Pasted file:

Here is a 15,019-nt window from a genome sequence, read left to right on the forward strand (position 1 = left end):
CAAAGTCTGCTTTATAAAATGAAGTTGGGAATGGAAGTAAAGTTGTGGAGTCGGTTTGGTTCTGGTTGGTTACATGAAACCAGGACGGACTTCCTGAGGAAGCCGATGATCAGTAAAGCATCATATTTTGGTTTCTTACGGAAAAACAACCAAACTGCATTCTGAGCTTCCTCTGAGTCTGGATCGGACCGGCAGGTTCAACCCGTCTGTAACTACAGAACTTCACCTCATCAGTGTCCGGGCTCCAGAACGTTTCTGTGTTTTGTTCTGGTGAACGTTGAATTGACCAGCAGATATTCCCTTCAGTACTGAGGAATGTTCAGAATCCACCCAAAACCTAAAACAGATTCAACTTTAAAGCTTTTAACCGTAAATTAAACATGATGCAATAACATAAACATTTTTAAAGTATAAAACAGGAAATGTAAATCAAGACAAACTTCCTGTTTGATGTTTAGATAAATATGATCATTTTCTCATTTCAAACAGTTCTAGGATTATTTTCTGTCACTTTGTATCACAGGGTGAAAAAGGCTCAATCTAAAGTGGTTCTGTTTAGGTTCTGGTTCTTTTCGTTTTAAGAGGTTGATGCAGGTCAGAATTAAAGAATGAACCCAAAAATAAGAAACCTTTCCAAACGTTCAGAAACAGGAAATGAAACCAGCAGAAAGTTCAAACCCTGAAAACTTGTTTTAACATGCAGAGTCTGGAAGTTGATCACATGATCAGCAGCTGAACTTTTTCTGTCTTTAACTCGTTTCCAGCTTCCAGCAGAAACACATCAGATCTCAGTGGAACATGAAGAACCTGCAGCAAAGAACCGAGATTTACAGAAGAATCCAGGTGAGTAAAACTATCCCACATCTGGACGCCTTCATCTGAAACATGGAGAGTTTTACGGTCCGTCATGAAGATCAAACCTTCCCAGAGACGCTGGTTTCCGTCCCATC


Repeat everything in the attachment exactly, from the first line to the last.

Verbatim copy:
Here is a 15,019-nt window from a genome sequence, read left to right on the forward strand (position 1 = left end):
CAAAGTCTGCTTTATAAAATGAAGTTGGGAATGGAAGTAAAGTTGTGGAGTCGGTTTGGTTCTGGTTGGTTACATGAAACCAGGACGGACTTCCTGAGGAAGCCGATGATCAGTAAAGCATCATATTTTGGTTTCTTACGGAAAAACAACCAAACTGCATTCTGAGCTTCCTCTGAGTCTGGATCGGACCGGCAGGTTCAACCCGTCTGTAACTACAGAACTTCACCTCATCAGTGTCCGGGCTCCAGAACGTTTCTGTGTTTTGTTCTGGTGAACGTTGAATTGACCAGCAGATATTCCCTTCAGTACTGAGGAATGTTCAGAATCCACCCAAAACCTAAAACAGATTCAACTTTAAAGCTTTTAACCGTAAATTAAACATGATGCAATAACATAAACATTTTTAAAGTATAAAACAGGAAATGTAAATCAAGACAAACTTCCTGTTTGATGTTTAGATAAATATGATCATTTTCTCATTTCAAACAGTTCTAGGATTATTTTCTGTCACTTTGTATCACAGGGTGAAAAAGGCTCAATCTAAAGTGGTTCTGTTTAGGTTCTGGTTCTTTTCGTTTTAAGAGGTTGATGCAGGTCAGAATTAAAGAATGAACCCAAAAATAAGAAACCTTTCCAAACGTTCAGAAACAGGAAATGAAACCAGCAGAAAGTTCAAACCCTGAAAACTTGTTTTAACATGCAGAGTCTGGAAGTTGATCACATGATCAGCAGCTGAACTTTTTCTGTCTTTAACTCGTTTCCAGCTTCCAGCAGAAACACATCAGATCTCAGTGGAACATGAAGAACCTGCAGCAAAGAACCGAGATTTACAGAAGAATCCAGGTGAGTAAAACTATCCCACATCTGGACGCCTTCATCTGAAACATGGAGAGTTTTACGGTCCGTCATGAAGATCAAACCTTCCCAGAGACGCTGGTTTCCGTCCCATC